I'm learning modular arithmetic and find the following simplification counter-intuitive.

$21z \equiv 3 \mod 16 \iff 5z \equiv 3 \mod 16$

Of course it's not hard to prove this from scratch:

$$\forall z\; s.t. 21z \equiv 3 \mod 16 \iff \exists k\; s.t. 21z=3+16k \iff 5z=3+16(k-z) \iff 5z \equiv 3 \mod 16$$

However, by counter-intuitive I mean I failed to find this simplification stated explicitly throughout the textbook. Did I miss anything?

  • $\begingroup$ @gotit--thanks So we can substitute all numbers in the LHS with its $\mod 16$, wherever it appears? $\endgroup$ – qweruiop Sep 24 '15 at 15:23
  • $\begingroup$ @gotit--thanks Great. Thanks. Can you move it to the answer panel? $\endgroup$ – qweruiop Sep 24 '15 at 15:28

Here's the way modular numbers work.

Given you're working in $\text{mod} 16$, you can pretend there are only $16$ different numbers (technically, there are $16$ different equivalence classes, but for simplicity let's just call them numbers). We can label them $$0,1,2,\dots, 14,15$$ But this isn't the only way to label them. In fact each different number has an infinite number of pseudonyms. For instance, $0\equiv 16\equiv 32 \equiv -16\mod 16$, where $\equiv$ means that the LHS and RHS are just different names for the same number.

The different names for each of the numbers can be found by adding (or subtracting) some multiple of $16$ to each one. For instance, $4\equiv 20 \equiv -108\mod 16$, because $20=(1)\cdot 16+4$ and $-108=(-8)\cdot 16 +20 = (-7)\cdot 16 +4$.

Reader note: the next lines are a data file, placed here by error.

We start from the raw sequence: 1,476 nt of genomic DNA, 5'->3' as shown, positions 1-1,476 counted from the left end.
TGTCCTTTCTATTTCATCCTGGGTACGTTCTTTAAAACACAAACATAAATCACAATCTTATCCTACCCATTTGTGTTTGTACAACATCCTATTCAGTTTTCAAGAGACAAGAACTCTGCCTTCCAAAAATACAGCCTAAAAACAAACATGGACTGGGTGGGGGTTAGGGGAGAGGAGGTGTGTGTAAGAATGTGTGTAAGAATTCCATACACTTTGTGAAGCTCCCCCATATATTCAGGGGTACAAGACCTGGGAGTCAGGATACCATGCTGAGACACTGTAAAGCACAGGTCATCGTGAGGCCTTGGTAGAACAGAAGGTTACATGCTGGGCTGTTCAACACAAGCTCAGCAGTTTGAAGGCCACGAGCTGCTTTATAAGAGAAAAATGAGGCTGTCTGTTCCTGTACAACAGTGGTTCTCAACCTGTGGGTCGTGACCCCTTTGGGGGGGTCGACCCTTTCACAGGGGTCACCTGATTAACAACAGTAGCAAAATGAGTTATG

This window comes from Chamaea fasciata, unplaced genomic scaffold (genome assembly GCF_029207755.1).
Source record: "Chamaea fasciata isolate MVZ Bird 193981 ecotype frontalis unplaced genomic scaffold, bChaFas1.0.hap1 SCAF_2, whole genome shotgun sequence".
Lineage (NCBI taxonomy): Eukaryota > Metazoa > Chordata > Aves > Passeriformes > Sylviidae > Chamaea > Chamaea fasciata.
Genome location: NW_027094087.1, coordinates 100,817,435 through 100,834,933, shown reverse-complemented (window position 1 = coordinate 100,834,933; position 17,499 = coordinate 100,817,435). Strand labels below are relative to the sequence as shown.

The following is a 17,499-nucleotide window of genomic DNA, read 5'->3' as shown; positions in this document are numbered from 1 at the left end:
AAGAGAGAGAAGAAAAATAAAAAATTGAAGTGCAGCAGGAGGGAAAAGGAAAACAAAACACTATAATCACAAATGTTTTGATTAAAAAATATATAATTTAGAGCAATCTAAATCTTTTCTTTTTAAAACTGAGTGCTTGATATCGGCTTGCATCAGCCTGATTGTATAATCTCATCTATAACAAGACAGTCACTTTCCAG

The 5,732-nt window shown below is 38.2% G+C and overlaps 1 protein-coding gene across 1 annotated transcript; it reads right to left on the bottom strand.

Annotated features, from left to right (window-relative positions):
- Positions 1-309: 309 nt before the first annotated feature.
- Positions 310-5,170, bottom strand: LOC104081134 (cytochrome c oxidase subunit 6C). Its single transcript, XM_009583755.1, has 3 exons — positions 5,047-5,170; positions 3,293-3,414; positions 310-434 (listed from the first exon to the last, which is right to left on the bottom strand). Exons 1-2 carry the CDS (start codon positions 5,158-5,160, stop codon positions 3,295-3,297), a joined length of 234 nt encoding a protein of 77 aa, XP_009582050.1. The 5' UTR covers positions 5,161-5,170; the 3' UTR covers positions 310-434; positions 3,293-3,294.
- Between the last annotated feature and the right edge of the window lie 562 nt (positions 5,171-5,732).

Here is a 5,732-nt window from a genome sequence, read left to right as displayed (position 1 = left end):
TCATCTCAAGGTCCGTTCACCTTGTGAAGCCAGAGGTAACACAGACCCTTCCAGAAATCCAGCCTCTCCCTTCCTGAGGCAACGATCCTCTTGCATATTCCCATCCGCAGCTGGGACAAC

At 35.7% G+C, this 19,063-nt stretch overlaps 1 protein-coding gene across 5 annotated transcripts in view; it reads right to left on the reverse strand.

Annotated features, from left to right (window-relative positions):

So you can see that because $5 \equiv 21 \mod 16$, (almost) everywhere you see a $21$ you can just replace it by the number $5$.

Also notice that the $\text{mod} 16$ doesn't just apply to the RHS of the equivalence, it's actually applying to the entire thing. So, $$\begin{align}21z &\equiv 5z \mod 16 \\ \text{means }\ \ \ (21z &\equiv 5z) \mod 16 \\ \text{NOT }\ \ \ 21z &\equiv (5z\mod 16)\end{align}$$


Suppose $21z\equiv 3\pmod{16}$; then $21z-3=16k$, for some integer $k$. Therefore $$ 5z-3=16z+5z-3-16z=16k-16z=16(k-z) $$ and so $5z\equiv3\pmod{16}$.

The converse is almost the same and you should be able to supply it.

In a more abstract way: when you have $a\equiv b\pmod{n}$ and $c\equiv d\pmod{n}$, then $(a+c)\equiv(b+d)\pmod{n}$ and $ac\equiv bd\pmod{n}$.

Since $16\equiv0\pmod{16}$ and, of course, $z\equiv z\pmod{16}$, we have $16z\equiv 0z\pmod{16}$; thus $$ 21z\equiv 5z+16z\equiv 5z+0\equiv 5z\pmod{16} $$ Since congruence modulo $n$ is transitive, saying $21z\equiv3$ is exactly the same as saying $5z\equiv 3$ (modulo $16$).

What's the “intuition”? You can add (or subtract) at will multiples of $16$, when considering congruences modulo $16$.


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